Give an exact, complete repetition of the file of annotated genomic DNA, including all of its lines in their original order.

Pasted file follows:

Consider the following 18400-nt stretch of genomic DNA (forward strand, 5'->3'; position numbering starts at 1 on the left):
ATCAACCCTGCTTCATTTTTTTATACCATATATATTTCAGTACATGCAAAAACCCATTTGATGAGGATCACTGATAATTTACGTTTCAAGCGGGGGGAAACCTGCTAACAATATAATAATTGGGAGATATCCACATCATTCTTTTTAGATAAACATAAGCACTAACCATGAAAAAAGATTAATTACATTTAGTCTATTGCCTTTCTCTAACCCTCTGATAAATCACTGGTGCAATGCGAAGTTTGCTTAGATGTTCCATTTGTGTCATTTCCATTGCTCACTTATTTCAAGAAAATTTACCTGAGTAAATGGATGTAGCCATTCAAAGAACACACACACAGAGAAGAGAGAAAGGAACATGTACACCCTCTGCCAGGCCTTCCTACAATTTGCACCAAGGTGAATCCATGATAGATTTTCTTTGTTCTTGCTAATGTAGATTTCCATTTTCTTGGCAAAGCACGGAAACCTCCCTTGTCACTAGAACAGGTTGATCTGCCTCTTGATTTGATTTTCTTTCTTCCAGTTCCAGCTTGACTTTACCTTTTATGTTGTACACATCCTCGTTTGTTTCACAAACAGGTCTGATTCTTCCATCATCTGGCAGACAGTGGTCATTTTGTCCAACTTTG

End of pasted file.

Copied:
Consider the following 18400-nt stretch of genomic DNA (forward strand, 5'->3'; position numbering starts at 1 on the left):
ATCAACCCTGCTTCATTTTTTTATACCATATATATTTCAGTACATGCAAAAACCCATTTGATGAGGATCACTGATAATTTACGTTTCAAGCGGGGGGAAACCTGCTAACAATATAATAATTGGGAGATATCCACATCATTCTTTTTAGATAAACATAAGCACTAACCATGAAAAAAGATTAATTACATTTAGTCTATTGCCTTTCTCTAACCCTCTGATAAATCACTGGTGCAATGCGAAGTTTGCTTAGATGTTCCATTTGTGTCATTTCCATTGCTCACTTATTTCAAGAAAATTTACCTGAGTAAATGGATGTAGCCATTCAAAGAACACACACACAGAGAAGAGAGAAAGGAACATGTACACCCTCTGCCAGGCCTTCCTACAATTTGCACCAAGGTGAATCCATGATAGATTTTCTTTGTTCTTGCTAATGTAGATTTCCATTTTCTTGGCAAAGCACGGAAACCTCCCTTGTCACTAGAACAGGTTGATCTGCCTCTTGATTTGATTTTCTTTCTTCCAGTTCCAGCTTGACTTTACCTTTTATGTTGTACACATCCTCGTTTGTTTCACAAACAGGTCTGATTCTTCCATCATCTGGCAGACAGTGGTCATTTTGTCCAACTTTG